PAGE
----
The new president of the American Historical Association, William Cronon (an environmental historian at the University of Wisconsin-Madison), confesses that he misjudged Wikipedia when it first started:
Like most scholars, I was skeptical about Wikipedia when Jimmy Wales first launched the site back in 2001. The notion that unvetted volunteers cooperatively contributing to an online encyclopedia might produce a reference work of any real value seemed at best dubious—and, more likely, laughably absurd. Surely it would be riddled with errors. Surely its coverage would be ridiculously patchy. Surely it would lack the breadth, depth, and nuance of more traditional reference works like the venerable Encyclopedia Britannica.
My initial skepticism is now proof of how little I understood what Jimmy Wales grasped far better than I. Wikipedia exploded from an initial 20,000 articles in 18 languages during its first year to more than 19 million articles in 270 languages (3.8 million of them in English alone) written or edited by 82,000 active contributors. Whatever reservations one might still have about its overall quality, I don’t believe there’s much doubt that Wikipedia is the largest, most comprehensive, copiously detailed, stunningly useful encyclopedia in all of human history.
While he “generally agree[s] with those who defend Britannica for its traditional excellence in scholarly nuance and quality of writing when compared with its online rival,” Cronon admits that he uses Wikipedia daily. More to the point, it has become “the gateway through which millions of people now seek access to knowledge which not long ago was only available using tools constructed and maintained by professional scholars.”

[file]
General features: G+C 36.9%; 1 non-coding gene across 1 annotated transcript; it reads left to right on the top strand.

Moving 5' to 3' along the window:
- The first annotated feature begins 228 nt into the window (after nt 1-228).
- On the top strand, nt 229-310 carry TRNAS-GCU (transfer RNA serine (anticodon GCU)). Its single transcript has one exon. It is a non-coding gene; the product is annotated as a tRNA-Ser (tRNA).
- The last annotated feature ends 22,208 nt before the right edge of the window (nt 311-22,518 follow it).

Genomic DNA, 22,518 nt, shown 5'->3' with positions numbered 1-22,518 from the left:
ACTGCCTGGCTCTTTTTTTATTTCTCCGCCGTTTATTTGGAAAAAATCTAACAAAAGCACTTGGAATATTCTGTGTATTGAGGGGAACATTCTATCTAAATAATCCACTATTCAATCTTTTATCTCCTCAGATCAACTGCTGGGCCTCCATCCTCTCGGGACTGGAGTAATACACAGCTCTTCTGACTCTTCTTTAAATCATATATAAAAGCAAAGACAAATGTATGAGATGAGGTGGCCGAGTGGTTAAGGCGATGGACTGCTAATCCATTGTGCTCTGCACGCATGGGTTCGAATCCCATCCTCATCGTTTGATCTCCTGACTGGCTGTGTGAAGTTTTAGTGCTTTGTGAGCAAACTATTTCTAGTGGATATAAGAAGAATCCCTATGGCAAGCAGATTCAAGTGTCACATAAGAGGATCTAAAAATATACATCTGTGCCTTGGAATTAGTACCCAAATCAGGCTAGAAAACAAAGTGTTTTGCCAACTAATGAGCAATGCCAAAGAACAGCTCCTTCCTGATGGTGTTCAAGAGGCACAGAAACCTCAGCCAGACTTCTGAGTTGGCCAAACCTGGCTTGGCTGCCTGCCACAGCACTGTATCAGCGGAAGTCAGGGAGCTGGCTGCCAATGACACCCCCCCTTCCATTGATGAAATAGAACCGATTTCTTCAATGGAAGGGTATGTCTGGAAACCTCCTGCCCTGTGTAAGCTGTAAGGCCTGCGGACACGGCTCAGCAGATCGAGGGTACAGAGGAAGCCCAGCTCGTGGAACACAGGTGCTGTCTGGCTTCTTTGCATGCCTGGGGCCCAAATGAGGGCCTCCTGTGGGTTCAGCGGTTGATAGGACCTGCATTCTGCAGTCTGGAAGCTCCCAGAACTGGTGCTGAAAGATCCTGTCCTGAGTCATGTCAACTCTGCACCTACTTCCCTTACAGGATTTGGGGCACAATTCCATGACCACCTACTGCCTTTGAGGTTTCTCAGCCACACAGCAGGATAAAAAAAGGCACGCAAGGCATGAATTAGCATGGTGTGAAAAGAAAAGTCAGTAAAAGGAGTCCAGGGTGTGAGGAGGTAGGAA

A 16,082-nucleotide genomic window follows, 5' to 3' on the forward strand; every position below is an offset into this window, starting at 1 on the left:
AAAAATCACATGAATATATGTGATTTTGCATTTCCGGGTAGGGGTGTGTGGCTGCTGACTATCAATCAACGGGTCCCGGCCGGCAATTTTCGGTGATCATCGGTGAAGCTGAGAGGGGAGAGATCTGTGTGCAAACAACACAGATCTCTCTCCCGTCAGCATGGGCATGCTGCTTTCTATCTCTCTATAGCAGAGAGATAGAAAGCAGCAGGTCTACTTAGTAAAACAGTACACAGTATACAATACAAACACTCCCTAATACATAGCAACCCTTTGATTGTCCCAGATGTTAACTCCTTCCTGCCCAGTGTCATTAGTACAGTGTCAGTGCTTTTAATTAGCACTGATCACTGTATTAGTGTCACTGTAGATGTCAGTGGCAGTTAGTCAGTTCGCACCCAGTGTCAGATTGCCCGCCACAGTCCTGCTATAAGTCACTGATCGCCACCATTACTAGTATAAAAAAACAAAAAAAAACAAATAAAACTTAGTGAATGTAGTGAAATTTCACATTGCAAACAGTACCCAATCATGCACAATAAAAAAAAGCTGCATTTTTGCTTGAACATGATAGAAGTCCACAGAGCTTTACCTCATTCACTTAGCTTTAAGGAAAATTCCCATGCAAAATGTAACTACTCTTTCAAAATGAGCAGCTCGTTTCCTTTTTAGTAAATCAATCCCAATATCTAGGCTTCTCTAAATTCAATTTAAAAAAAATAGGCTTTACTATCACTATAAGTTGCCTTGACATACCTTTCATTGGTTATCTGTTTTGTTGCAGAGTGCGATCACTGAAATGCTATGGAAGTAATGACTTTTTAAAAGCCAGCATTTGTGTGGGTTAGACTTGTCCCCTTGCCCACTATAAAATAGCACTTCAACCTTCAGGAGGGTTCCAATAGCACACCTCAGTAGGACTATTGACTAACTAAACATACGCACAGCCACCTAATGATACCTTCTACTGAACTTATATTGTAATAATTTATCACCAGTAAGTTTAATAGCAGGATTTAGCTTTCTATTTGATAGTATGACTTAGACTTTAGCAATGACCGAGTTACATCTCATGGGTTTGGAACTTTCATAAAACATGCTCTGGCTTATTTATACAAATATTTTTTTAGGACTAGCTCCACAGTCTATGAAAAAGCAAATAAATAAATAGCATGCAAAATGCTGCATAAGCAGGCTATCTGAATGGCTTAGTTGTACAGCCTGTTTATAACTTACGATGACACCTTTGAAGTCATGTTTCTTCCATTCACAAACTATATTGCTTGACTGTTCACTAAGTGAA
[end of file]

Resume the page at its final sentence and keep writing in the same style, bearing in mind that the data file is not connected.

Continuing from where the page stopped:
While Britannica continues to recruit leading scholars to add their luster to its reputation, Wikipedia relies on a credential-less system in which any and all are free to edit as part of a community. With mixed results:
Like much on the internet created in a mechanically templated multiauthored environment, [Wikipedia] is at its best when presenting simple descriptive summaries and linear narratives broken down into predictable taxonomic subsections that can be composed and edited in modular units. Long, complicated interpretations exploring subtly interacting historical causes in carefully contextualized analyses or beautifully flowing narratives—these one will never find on Wikipedia.
But Cronon finds that “the overall quality of Wikipedia content is remarkably good,” and it
provides an online home for people interested in histories long marginalized by the traditional academy…. In the wikified world of the Web, it’s no longer possible to police these boundaries of academic respectability, and we may all be the better for it if only we can embrace this new openness without losing the commitment to rigor that the best amateurs and professionals have always shared more than the professionals have generally been willing to admit.
So in the end, he sighs, “If you can’t beat ’em, join ’em.” Just as scholars in math, sciences, engineering, and music have long since turned their energies to improving the quality of Wikipedia entries in their fields, Cronon encourages history professors (or their students, as part of class projects) to help improve historical pages (or supply them, when they’re missing altogether).
What do you think of the quality of Wikipedia? Have you ever edited an entry?